• Nature’s Way, another company that is higher quality, trustworthy, and transparent, sells glucomannan capsules as well. Each bottle of Nature’s Way Glucomannan contains 180 capsules of 665 mg of glucomannan. The recommended serving size is three capsules (1995 mg) before meals. That’s the highest dose per serving we’ve seen yet and is basically the dose used in most clinical studies. Amazon’s cost is $14.74 per bottle. That’s about $0.25 per dose, with each dose being about twice as potent as the Lipozene.

As you can see, the cost of Lipozene is outrageously high compared to other supplements with the exact same ingredient.

So now that we’ve established that you don’t need to buy Lipozene to get glucomannan, you may be wondering if it’s safe.

Glucomannan/Lipozene Side Effects and Safety

Since no published studies have been conducted specifically on Lipozene safety or efficacy, we have to turn to the general research on glucomannan to assess potential Lipozene side effects and overall safety.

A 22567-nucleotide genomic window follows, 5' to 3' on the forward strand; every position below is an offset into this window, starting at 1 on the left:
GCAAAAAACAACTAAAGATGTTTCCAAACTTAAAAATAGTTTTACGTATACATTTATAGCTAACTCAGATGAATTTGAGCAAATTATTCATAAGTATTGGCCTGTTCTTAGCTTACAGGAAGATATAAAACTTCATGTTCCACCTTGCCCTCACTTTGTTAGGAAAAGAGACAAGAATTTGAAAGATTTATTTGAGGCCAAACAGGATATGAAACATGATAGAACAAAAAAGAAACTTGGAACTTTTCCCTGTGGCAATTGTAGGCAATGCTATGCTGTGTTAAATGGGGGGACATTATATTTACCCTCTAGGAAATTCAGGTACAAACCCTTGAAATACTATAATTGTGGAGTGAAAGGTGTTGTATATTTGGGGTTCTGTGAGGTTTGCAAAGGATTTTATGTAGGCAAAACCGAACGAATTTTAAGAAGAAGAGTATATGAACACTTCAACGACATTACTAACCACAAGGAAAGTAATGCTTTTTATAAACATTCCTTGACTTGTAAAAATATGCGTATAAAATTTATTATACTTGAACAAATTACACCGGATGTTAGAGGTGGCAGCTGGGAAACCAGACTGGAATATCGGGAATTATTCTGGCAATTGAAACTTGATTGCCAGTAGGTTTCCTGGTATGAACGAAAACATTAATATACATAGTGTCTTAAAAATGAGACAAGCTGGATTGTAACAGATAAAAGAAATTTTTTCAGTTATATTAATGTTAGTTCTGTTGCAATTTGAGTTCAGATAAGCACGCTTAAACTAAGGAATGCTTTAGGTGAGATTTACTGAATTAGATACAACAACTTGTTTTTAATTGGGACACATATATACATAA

Glucomannan is generally considered a safe and well-tolerated supplement, provided adequate water is consumed along with it to prevent it from getting stuck in the esophagus or stomach and expanding enough to cause an obstruction. Eight ounces of water is generally thought to be adequate for a typical dose. Because of this risk, it is not recommended in patients with structural abnormalities of the esophagus or gut.

Minor adverse effects are normally GI related and include diarrhea, flatulence, and bloating.[10] A recent study, however, didn’t find that these symptoms were any different between the placebo group and the glucomannan group.[2] In this study, glucomannan was well tolerated at a dose of 1.33 grams taken with 8 ounces of water one hour before breakfast, lunch, and dinner for 8 weeks. The study also assessed safety, checking labs for liver and kidney function. No safety concerns were raised. (In this study, glucomannan supplements did not promote weight loss or significantly alter body composition or hunger/fullness.)